The Risks Of Not Software-Izing The Order-To-Cash Process


As the cit iscape of modern business varies, companies globally are led to explore innovative tactics for optimizing their operations. An increasingly common tool for such improvement is the development and adoption of specialized software, optimized for an organizations unique needs. The order-to-cash process is one such domain in which financial executives are increasingly turning to software solutions to drive improvements in areas such as account receivable, cash processing, and invoice creation. While leveraging such software can undoubtedly bring numerous beneficial opportunities, failure to do so carries with it range of risks.

First and foremost, non-softwareization of the order-to-cash process severely limits an organizations scalability. Simply put, manual procedures lack the necessary elasticity and flexibility to robustly accommodate uncertain, dynamic business conditions. To put this into perspective, manual OTC processes are highly labor-intensive, entailing range of individuals and significant amount of time to complete even the most basic operations. Over time, this results in ineffective use of resources, in comparison to software-driven OTC systems, which provide nearly instantaneous response times and require significantly fewer individuals to implement.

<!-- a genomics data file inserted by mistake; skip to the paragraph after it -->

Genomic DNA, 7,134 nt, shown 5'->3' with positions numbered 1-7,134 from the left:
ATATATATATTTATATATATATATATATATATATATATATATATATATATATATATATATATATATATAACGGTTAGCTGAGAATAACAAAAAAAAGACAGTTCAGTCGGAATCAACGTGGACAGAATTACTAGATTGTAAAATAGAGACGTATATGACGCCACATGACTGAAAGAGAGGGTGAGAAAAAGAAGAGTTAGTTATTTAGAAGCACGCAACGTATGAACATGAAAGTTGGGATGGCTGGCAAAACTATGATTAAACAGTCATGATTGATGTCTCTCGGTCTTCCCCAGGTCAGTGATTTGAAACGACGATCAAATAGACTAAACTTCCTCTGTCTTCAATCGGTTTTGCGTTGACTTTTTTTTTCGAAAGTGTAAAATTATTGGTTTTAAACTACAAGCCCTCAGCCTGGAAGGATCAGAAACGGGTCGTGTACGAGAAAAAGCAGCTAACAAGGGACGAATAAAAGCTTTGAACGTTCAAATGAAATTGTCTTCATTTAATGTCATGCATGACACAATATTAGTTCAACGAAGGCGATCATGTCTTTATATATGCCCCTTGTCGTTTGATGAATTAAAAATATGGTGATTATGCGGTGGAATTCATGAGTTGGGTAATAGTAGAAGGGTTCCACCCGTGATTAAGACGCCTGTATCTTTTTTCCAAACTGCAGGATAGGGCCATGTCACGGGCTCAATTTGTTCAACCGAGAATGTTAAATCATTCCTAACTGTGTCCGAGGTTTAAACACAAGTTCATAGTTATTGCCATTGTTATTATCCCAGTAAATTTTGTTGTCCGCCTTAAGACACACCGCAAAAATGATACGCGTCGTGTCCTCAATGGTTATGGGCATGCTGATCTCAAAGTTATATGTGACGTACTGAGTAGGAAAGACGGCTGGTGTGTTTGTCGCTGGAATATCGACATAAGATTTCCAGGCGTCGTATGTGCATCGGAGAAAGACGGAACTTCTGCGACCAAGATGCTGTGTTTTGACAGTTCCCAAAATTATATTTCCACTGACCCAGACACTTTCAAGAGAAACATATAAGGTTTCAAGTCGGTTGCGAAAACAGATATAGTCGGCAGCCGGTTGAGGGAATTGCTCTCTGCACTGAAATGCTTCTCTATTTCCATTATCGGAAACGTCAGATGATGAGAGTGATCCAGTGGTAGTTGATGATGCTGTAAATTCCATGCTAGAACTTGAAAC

Apart from scalability, manual OTC processes also stand to compromise accuracy. While mistakes due to human errors are not necessarily inevitable, they are far more likely than within computer-driven systems, which can automate and accomplish tasks with speed, reliability, and accuracy. This is further complicated by the fact that manual OTC implementations often carry with them degree of inconsistency, dependent on who is carrying out the work and the nature of their experience. On the other hand, software-driven processes can be tailored and optimized to better suit the needs of the business while maintaining accuracy throughout.

Beyond accuracy of the OTC process, manual implementations typically carry with them greater security risks, too. As computers are inherently shielded from environmental factors, there is greater assurance of data protection. In contrast, manual activities are far more exposed to external threats and are typically associated with slower ways of carrying out duties. With slower response times and the potential for human mistakes, organizations elevate their likelihood of security breach when operating without software.

In summary, on the whole, the implementation of software for the improvement of the order-to-cash process presents unique opportunity for businesses of all shapes and sizes to maximize their operations. From greater scalability and enhanced accuracy, to lower security risks, software-driven OTC systems offer numerous advantages. Thus, for organizations hoping to maximize their financial operations, software-izing the order-to-cash system is an essential consideration to keep in mind.